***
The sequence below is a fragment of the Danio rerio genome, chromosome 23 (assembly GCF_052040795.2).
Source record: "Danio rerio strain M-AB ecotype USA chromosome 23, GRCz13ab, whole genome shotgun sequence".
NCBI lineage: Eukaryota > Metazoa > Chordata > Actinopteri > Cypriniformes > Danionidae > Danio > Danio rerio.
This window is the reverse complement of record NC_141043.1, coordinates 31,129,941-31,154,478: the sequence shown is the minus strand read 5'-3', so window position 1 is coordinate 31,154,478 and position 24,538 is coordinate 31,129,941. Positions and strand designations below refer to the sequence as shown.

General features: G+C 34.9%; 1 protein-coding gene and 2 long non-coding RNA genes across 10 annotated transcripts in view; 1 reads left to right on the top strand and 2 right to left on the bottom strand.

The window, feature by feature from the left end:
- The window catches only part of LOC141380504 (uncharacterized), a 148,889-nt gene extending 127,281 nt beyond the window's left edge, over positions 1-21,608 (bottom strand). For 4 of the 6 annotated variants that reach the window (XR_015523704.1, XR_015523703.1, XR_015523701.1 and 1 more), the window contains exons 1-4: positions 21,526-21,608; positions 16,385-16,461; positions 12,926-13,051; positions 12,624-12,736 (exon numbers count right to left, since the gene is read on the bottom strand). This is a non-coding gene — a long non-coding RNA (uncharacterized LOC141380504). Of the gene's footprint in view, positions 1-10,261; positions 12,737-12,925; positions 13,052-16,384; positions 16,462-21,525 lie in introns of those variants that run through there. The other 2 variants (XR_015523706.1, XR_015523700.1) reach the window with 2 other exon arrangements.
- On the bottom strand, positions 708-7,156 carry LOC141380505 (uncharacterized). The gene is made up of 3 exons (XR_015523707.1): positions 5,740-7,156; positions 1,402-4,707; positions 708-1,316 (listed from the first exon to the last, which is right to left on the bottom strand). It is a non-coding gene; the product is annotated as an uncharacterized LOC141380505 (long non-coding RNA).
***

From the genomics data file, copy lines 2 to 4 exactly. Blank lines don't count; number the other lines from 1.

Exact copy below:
Source record: "Danio rerio strain M-AB ecotype USA chromosome 23, GRCz13ab, whole genome shotgun sequence".
NCBI lineage: Eukaryota > Metazoa > Chordata > Actinopteri > Cypriniformes > Danionidae > Danio > Danio rerio.
This window is the reverse complement of record NC_141043.1, coordinates 31,129,941-31,154,478: the sequence shown is the minus strand read 5'-3', so window position 1 is coordinate 31,154,478 and position 24,538 is coordinate 31,129,941. Positions and strand designations below refer to the sequence as shown.